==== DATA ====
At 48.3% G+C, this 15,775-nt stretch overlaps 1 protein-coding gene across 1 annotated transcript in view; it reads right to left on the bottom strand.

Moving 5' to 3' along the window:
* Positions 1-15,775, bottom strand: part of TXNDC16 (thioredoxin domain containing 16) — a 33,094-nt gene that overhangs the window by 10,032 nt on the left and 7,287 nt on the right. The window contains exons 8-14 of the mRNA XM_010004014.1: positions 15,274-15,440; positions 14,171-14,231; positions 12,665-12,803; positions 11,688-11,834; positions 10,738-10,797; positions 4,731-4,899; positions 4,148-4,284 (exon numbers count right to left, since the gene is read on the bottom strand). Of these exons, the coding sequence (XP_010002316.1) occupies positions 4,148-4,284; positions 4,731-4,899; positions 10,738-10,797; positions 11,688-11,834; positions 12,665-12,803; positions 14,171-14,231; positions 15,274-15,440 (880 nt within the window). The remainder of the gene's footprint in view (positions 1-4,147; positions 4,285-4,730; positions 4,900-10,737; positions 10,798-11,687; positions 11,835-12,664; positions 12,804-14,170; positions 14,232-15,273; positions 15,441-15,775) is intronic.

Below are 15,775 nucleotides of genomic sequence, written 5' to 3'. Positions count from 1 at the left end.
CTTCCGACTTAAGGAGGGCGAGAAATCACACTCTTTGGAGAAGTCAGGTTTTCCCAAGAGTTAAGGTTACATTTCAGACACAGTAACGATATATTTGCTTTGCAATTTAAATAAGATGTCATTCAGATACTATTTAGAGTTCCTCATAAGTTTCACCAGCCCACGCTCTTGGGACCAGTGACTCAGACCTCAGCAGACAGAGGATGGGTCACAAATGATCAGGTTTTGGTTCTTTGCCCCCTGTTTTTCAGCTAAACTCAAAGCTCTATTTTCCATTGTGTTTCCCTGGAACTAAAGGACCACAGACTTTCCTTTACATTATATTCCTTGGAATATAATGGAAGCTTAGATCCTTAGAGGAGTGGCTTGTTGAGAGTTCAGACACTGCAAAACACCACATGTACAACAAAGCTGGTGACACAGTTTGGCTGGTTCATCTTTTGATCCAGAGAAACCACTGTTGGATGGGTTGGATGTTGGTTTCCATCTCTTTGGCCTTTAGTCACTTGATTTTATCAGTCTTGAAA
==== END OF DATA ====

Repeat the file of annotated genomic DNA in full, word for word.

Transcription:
At 48.3% G+C, this 15,775-nt stretch overlaps 1 protein-coding gene across 1 annotated transcript in view; it reads right to left on the bottom strand.

Moving 5' to 3' along the window:
* Positions 1-15,775, bottom strand: part of TXNDC16 (thioredoxin domain containing 16) — a 33,094-nt gene that overhangs the window by 10,032 nt on the left and 7,287 nt on the right. The window contains exons 8-14 of the mRNA XM_010004014.1: positions 15,274-15,440; positions 14,171-14,231; positions 12,665-12,803; positions 11,688-11,834; positions 10,738-10,797; positions 4,731-4,899; positions 4,148-4,284 (exon numbers count right to left, since the gene is read on the bottom strand). Of these exons, the coding sequence (XP_010002316.1) occupies positions 4,148-4,284; positions 4,731-4,899; positions 10,738-10,797; positions 11,688-11,834; positions 12,665-12,803; positions 14,171-14,231; positions 15,274-15,440 (880 nt within the window). The remainder of the gene's footprint in view (positions 1-4,147; positions 4,285-4,730; positions 4,900-10,737; positions 10,798-11,687; positions 11,835-12,664; positions 12,804-14,170; positions 14,232-15,273; positions 15,441-15,775) is intronic.

Below are 15,775 nucleotides of genomic sequence, written 5' to 3'. Positions count from 1 at the left end.
CTTCCGACTTAAGGAGGGCGAGAAATCACACTCTTTGGAGAAGTCAGGTTTTCCCAAGAGTTAAGGTTACATTTCAGACACAGTAACGATATATTTGCTTTGCAATTTAAATAAGATGTCATTCAGATACTATTTAGAGTTCCTCATAAGTTTCACCAGCCCACGCTCTTGGGACCAGTGACTCAGACCTCAGCAGACAGAGGATGGGTCACAAATGATCAGGTTTTGGTTCTTTGCCCCCTGTTTTTCAGCTAAACTCAAAGCTCTATTTTCCATTGTGTTTCCCTGGAACTAAAGGACCACAGACTTTCCTTTACATTATATTCCTTGGAATATAATGGAAGCTTAGATCCTTAGAGGAGTGGCTTGTTGAGAGTTCAGACACTGCAAAACACCACATGTACAACAAAGCTGGTGACACAGTTTGGCTGGTTCATCTTTTGATCCAGAGAAACCACTGTTGGATGGGTTGGATGTTGGTTTCCATCTCTTTGGCCTTTAGTCACTTGATTTTATCAGTCTTGAAA